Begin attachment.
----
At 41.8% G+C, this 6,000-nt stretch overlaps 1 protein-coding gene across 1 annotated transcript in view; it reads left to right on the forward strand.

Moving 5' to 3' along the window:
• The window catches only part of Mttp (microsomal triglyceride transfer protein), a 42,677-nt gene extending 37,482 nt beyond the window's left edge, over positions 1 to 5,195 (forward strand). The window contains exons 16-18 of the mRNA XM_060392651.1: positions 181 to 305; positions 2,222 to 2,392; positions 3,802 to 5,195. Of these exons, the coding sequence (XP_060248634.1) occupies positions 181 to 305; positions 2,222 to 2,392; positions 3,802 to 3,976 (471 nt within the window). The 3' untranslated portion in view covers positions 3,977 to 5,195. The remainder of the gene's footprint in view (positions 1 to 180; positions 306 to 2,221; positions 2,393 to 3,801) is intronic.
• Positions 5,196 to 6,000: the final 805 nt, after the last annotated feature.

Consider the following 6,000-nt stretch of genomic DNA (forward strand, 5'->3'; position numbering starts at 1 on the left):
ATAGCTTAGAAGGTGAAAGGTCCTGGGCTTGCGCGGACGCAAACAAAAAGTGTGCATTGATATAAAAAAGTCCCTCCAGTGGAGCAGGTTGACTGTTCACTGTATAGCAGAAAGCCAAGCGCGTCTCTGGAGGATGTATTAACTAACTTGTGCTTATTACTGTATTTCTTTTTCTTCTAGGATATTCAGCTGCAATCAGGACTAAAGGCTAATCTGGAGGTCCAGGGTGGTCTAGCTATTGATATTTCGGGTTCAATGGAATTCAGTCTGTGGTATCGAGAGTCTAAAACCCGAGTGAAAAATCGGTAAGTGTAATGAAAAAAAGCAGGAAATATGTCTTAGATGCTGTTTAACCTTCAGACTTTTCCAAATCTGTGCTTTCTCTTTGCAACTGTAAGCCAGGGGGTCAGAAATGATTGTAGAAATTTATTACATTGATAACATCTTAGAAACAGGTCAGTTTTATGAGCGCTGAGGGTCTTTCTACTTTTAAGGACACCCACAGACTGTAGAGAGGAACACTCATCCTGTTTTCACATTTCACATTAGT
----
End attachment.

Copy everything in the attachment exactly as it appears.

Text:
At 41.8% G+C, this 6,000-nt stretch overlaps 1 protein-coding gene across 1 annotated transcript in view; it reads left to right on the forward strand.

Moving 5' to 3' along the window:
• The window catches only part of Mttp (microsomal triglyceride transfer protein), a 42,677-nt gene extending 37,482 nt beyond the window's left edge, over positions 1 to 5,195 (forward strand). The window contains exons 16-18 of the mRNA XM_060392651.1: positions 181 to 305; positions 2,222 to 2,392; positions 3,802 to 5,195. Of these exons, the coding sequence (XP_060248634.1) occupies positions 181 to 305; positions 2,222 to 2,392; positions 3,802 to 3,976 (471 nt within the window). The 3' untranslated portion in view covers positions 3,977 to 5,195. The remainder of the gene's footprint in view (positions 1 to 180; positions 306 to 2,221; positions 2,393 to 3,801) is intronic.
• Positions 5,196 to 6,000: the final 805 nt, after the last annotated feature.

Consider the following 6,000-nt stretch of genomic DNA (forward strand, 5'->3'; position numbering starts at 1 on the left):
ATAGCTTAGAAGGTGAAAGGTCCTGGGCTTGCGCGGACGCAAACAAAAAGTGTGCATTGATATAAAAAAGTCCCTCCAGTGGAGCAGGTTGACTGTTCACTGTATAGCAGAAAGCCAAGCGCGTCTCTGGAGGATGTATTAACTAACTTGTGCTTATTACTGTATTTCTTTTTCTTCTAGGATATTCAGCTGCAATCAGGACTAAAGGCTAATCTGGAGGTCCAGGGTGGTCTAGCTATTGATATTTCGGGTTCAATGGAATTCAGTCTGTGGTATCGAGAGTCTAAAACCCGAGTGAAAAATCGGTAAGTGTAATGAAAAAAAGCAGGAAATATGTCTTAGATGCTGTTTAACCTTCAGACTTTTCCAAATCTGTGCTTTCTCTTTGCAACTGTAAGCCAGGGGGTCAGAAATGATTGTAGAAATTTATTACATTGATAACATCTTAGAAACAGGTCAGTTTTATGAGCGCTGAGGGTCTTTCTACTTTTAAGGACACCCACAGACTGTAGAGAGGAACACTCATCCTGTTTTCACATTTCACATTAGT